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FMP's Statement on Fake News
February 15, 2018

The Foundation for Media Professionals (FMP) cautions members of the public in India that they should be watchful of the veracity of the news they consume because there have lately been repeated instances of fake news going viral on the internet and the social media.  

A report which appeared in a new and unknown ‘news’ portal in early-February 2018 made certain salacious claims about Bharatiya Janata Party leader Ram Madhav. The website has since disappeared and its ‘news’ report has turned out to be baseless. Around the time of Prime Minister Narendra Modi’s visit this month to United Arab Emirates, a video clip purportedly of the Crown Prince of Abu Dhabi, Shaikh Mohammad Bin Zayed Al Nahyan, saying “Jai Siya Ram”, played out not only on the social media but even on mainstream television news channels such as Times Now and Zee News.  A prominent newspaper in the UAE, Gulf News took the publication of this information to be a clear indication that the “mainstream media in India is falling prey to propaganda and fake news”, and wondered whether this was “by choice” or whether media personnel in India were “incapable of verifying basic facts – which form the backbone of journalism.”

The FMP shares the concerns raised about the falling media standards in India.

There have been other egregious examples in recent weeks of the Indian media failing to verify basic facts before publication. In Kasganj, Uttar Pradesh, which saw communal violence, false information about a young Hindu man being allegedly killed by a Muslim mob for carrying a saffron flag in a Muslim neighbourhood was spread on the social media by various people including the editor of Mail Today, Abhijit Majumder. Further, an anchor from the same India Today group’s Hindi TV channel, Rohit Sardana, made inflammatory statements while the situation was tense in the area.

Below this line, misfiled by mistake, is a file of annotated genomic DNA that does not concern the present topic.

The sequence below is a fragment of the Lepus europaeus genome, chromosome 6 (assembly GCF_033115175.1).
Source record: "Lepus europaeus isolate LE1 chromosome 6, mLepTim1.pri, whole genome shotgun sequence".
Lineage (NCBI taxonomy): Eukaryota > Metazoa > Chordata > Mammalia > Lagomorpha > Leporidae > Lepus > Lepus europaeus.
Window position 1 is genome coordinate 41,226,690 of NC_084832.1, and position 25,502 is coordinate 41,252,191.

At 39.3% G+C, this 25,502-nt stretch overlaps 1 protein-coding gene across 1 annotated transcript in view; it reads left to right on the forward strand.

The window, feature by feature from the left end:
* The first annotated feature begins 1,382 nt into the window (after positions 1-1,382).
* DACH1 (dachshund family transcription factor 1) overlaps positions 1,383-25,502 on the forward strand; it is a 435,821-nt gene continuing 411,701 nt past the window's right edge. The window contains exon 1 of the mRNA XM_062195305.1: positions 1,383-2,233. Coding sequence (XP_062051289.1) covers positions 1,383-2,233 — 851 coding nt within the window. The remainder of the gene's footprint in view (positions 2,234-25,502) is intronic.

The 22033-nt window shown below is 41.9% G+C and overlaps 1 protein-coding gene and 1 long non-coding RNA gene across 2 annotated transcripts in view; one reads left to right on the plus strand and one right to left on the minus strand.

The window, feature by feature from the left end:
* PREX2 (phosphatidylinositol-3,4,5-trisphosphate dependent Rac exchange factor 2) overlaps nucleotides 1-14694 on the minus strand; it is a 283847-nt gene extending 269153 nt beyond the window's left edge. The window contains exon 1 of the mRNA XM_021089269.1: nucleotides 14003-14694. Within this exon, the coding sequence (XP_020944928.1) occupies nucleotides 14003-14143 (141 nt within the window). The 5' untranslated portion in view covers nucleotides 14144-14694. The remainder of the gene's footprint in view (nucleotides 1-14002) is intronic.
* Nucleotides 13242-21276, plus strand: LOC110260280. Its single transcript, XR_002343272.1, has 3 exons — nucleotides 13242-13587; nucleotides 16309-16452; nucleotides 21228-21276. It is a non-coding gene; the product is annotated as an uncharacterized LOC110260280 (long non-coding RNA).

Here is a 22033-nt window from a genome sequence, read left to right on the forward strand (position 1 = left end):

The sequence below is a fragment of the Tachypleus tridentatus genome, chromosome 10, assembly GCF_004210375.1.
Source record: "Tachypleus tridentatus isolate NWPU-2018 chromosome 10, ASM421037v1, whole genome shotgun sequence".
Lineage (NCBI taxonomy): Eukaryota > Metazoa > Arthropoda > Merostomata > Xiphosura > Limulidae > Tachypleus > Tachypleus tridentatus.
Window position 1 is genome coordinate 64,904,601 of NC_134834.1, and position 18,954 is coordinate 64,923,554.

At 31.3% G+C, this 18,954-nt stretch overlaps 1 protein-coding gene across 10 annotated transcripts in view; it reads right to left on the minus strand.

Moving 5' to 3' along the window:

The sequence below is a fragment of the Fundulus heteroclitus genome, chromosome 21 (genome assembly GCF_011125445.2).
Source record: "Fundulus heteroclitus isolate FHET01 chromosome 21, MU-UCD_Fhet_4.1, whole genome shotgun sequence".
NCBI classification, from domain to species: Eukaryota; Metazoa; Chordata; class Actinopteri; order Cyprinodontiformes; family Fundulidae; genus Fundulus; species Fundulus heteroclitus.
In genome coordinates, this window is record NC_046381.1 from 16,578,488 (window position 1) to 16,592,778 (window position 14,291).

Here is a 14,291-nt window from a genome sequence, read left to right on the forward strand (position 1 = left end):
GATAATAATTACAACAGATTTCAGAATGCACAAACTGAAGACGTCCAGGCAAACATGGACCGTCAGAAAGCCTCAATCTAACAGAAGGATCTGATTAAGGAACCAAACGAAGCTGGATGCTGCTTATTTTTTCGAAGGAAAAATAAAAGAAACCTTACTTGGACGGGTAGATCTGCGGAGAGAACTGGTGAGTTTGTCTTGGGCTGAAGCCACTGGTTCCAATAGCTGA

It is worrying that another editor from the India Today group, Angshukanta Chakraborty, had to leave her job this week for tweeting against promoters of media organisations turning a blind eye to “hate mongering, fake news spreading” journalists. India Today justified its actions by claiming that her services had been terminated for breach of editorial conduct. The statement went on to say, “Our Code of Conduct is sacrosanct across all mediums including social media…actions contrary to our editorial ethos have no place in our organisation”.

It would appear that India Today’s Code of Conduct does not consider facts or the law of the land sacrosanct. Promoting enmity between groups on grounds of religion is a crime under Section 153A of the Indian Penal Code.  Inciting a community to commit an offence against another community is a crime under Section 505 of the IPC. The editors who spread fake and inflammatory news during rioting have kept their jobs, but the person who spoke up against such actions has not.

When some of the biggest names in Indian journalism, such as India Today, the Times Group and Zee News, manage in the space of a few days to either disseminate fake news or act in support of those spreading fake news, it is a cause for grave concern.

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